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      Rural town fears US Postal Service cuts

      In the small town of Fork, South Carolina, the post office is more than just a place to send a package.

      After the United States Postal Service announced that 2,000 of the 32,000 post offices across the country will be closing, many towns in rural America are waiting for a possible blow.

      In the small town of Fork, South Carolina, the post office is more than just a place to send a package. It's a meeting ground, a place to see a familiar face, and a place to talk with a postmaster who knows your name.

      For local grocery store owner Bobby Perritte, the post office keeps his business going.

      "If we were to lose this place, that would be a huge blow to my business." Perritte says. "I get a lot of people coming from there to come here and a lot of people from here are on there way there."

      The 29543 zip code assigned to Fork services about 800 people in the town, which sits between the cities of Dillon and Marion.

      "A lot of older folks don't want to drive that far to send their mail." says Fork resident Leon Mason. He uses his post office box because he believes it keeps his mail safe.

      "That way I know I can be sure it's going to get where I want it to go and nobody can mess with my mail that is not supposed to. It's important to me that it stays here." he says.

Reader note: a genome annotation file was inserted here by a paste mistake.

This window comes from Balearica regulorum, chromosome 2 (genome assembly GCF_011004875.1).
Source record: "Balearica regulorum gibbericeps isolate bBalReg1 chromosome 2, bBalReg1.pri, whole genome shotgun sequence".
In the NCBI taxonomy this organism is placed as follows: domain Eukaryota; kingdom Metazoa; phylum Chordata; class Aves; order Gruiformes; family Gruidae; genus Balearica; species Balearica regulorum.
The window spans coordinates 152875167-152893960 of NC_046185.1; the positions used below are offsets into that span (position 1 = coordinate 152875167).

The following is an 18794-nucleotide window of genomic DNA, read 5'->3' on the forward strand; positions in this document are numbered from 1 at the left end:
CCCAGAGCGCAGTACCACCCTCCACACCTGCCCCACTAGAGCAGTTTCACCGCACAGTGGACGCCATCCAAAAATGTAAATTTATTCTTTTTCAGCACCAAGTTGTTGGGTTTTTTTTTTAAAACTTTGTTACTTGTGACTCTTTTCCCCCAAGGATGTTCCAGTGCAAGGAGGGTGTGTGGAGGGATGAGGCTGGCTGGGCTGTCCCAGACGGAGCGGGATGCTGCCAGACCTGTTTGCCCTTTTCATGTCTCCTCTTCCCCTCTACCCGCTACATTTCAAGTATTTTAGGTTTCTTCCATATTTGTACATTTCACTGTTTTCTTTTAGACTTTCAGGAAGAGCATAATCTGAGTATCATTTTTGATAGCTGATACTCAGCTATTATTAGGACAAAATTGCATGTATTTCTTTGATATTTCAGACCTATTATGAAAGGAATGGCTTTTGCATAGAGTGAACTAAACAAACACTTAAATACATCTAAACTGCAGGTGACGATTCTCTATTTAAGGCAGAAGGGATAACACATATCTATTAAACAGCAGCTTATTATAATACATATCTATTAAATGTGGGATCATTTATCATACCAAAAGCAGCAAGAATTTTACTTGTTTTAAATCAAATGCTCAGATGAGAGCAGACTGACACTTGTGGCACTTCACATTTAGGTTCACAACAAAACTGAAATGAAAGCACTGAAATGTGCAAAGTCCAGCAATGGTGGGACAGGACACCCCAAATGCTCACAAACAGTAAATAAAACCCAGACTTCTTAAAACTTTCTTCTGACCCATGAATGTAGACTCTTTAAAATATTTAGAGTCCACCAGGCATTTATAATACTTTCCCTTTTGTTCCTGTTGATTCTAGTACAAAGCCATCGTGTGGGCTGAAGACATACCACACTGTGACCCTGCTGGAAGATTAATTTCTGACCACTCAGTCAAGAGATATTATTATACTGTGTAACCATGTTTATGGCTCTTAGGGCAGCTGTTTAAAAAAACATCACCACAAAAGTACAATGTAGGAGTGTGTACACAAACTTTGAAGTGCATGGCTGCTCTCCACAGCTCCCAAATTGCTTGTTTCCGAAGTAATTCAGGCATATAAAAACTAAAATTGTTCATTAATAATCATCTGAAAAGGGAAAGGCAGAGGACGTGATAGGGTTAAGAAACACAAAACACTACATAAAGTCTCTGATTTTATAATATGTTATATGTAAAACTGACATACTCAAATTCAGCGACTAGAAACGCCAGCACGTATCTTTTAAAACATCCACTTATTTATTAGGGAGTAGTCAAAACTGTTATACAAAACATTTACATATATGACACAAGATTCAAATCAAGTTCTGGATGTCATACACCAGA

Harry Spratlin, Post Office Communications Coordinator for the Greater South Carolina District, says no plans nor direction have been given to him on exactly which post offices will close.

      "What we know is that we are making a transition to shrink our infrastructure." says Spratlin. "Our headquarters have notified us that 2,000 post offices will close. All we are doing is studying each branch carefully."

      He says there's a chance that none of the South Carolina post offices close, but they have to be ready to make the tough decisions if the time comes.

      "It's always difficult to face change. We are not reacting impulsively. The Postal Service has been in a bad financial state for some time."

      The post office collects no government subsidies. All revenue comes from postage, and with a 17% decrease in the last four years, Spratlin says the money is just not there. Less mail equals fewer dollars.

      "America has shown us they are changing their business to the internet. When the Postal Service was first created, we were the only way to carry a message which allowed us to grow. Now there are tons of ways to get information across. We need to get smaller to survive."

      However, survival for Perritte depends on the survival of his post office.

      "The big cities don't know what the smaller communities have." Perritte says. "Our post office is everything to us. It's a place where we get together talk about issues that concern us."